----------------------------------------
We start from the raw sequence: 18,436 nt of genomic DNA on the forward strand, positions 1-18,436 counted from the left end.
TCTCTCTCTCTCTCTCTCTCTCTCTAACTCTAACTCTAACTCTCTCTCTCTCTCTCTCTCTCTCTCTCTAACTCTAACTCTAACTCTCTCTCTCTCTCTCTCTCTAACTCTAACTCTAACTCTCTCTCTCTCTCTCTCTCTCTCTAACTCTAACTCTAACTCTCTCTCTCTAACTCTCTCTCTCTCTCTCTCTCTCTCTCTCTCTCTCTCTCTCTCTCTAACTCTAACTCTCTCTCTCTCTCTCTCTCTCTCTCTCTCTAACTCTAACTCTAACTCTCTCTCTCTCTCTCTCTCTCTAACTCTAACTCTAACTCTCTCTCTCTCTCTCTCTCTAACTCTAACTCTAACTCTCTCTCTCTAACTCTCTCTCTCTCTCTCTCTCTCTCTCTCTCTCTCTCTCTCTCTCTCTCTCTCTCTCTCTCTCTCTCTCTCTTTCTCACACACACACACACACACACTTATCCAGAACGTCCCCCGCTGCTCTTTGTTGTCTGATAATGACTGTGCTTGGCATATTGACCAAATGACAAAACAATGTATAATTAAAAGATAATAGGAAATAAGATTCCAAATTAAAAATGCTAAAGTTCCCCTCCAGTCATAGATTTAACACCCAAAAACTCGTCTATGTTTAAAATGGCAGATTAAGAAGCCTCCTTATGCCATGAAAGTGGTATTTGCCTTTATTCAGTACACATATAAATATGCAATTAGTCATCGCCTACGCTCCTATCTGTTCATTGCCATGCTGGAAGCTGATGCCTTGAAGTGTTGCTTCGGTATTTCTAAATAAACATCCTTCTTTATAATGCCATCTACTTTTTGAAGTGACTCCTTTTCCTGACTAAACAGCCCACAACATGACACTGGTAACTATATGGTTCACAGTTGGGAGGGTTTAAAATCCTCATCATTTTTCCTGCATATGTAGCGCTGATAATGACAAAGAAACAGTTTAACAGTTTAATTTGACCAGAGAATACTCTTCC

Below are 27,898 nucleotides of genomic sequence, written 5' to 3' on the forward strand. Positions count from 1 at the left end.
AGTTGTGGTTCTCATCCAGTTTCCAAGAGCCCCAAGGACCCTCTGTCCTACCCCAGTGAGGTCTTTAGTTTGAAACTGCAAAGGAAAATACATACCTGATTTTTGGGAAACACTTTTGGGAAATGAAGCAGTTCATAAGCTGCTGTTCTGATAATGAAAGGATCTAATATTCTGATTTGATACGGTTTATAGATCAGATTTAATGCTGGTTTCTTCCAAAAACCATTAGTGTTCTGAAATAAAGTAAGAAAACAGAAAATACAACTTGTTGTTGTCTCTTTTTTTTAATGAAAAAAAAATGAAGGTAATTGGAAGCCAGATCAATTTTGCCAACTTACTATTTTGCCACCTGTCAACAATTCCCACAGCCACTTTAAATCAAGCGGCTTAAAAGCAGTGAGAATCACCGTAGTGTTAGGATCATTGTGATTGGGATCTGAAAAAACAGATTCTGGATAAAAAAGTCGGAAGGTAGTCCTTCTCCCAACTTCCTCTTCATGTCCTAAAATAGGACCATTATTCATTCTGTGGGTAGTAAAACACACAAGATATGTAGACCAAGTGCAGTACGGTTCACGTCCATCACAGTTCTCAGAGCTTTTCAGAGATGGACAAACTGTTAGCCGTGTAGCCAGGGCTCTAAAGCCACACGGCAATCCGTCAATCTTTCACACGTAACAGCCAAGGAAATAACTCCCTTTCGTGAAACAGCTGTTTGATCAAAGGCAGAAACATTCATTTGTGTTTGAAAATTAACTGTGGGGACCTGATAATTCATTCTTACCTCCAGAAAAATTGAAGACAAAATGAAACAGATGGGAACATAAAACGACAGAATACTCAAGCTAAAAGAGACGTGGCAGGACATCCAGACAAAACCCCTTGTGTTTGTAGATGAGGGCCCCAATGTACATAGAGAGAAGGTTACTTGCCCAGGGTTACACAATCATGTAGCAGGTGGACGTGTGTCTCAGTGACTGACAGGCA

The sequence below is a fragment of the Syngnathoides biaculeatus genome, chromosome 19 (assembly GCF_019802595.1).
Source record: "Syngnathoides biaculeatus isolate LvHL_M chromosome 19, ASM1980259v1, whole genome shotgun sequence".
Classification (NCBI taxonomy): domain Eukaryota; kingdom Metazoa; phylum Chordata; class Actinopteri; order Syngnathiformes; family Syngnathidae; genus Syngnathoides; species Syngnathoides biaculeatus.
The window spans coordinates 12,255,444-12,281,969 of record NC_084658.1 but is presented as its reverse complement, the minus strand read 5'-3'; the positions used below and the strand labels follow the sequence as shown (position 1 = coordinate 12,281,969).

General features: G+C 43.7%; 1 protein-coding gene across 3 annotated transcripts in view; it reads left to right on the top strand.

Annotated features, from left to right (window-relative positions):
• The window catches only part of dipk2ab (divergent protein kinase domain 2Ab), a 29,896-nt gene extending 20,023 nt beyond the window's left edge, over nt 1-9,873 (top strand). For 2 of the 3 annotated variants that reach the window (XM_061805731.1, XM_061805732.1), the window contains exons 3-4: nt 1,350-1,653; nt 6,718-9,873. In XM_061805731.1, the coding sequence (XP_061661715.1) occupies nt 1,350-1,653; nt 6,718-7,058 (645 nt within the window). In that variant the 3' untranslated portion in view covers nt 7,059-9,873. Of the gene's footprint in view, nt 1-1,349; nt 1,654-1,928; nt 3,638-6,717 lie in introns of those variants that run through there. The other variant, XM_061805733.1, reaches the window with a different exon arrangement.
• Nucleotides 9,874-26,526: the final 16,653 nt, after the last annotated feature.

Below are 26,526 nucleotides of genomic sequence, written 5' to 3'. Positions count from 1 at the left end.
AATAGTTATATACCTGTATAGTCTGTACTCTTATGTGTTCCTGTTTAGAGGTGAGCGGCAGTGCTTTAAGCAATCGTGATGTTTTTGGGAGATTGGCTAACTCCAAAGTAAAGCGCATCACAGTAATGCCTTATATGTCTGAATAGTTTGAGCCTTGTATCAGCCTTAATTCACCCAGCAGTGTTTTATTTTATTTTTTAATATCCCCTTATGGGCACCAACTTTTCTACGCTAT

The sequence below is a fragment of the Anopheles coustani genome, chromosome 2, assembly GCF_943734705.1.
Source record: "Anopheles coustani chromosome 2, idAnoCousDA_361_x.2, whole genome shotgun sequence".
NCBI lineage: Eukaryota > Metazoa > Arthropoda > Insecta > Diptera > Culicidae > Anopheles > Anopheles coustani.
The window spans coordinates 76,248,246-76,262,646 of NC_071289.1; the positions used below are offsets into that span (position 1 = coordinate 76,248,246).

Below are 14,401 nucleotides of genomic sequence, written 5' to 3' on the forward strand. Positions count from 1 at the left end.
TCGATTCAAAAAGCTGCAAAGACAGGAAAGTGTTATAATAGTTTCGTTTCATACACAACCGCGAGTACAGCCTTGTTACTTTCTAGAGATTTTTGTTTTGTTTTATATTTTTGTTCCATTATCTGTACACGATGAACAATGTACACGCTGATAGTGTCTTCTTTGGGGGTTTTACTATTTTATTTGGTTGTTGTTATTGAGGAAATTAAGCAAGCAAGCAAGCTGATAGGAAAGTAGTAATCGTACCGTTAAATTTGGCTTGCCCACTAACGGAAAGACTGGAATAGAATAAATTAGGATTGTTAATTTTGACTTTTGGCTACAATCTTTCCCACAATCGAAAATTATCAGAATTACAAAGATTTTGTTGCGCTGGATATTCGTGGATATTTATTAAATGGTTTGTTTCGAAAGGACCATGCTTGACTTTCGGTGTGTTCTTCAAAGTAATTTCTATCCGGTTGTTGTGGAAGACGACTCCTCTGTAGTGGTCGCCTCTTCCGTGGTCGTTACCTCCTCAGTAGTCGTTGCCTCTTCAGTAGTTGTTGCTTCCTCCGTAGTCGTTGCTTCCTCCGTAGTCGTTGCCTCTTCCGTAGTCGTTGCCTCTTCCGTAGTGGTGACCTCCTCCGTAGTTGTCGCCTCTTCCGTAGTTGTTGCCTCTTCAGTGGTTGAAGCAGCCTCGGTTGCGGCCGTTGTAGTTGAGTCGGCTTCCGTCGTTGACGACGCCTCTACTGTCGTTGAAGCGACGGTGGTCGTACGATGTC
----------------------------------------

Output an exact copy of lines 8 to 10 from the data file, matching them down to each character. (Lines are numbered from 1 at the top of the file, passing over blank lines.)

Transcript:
The window spans coordinates 12,255,444-12,281,969 of record NC_084658.1 but is presented as its reverse complement, the minus strand read 5'-3'; the positions used below and the strand labels follow the sequence as shown (position 1 = coordinate 12,281,969).

General features: G+C 43.7%; 1 protein-coding gene across 3 annotated transcripts in view; it reads left to right on the top strand.

Annotated features, from left to right (window-relative positions):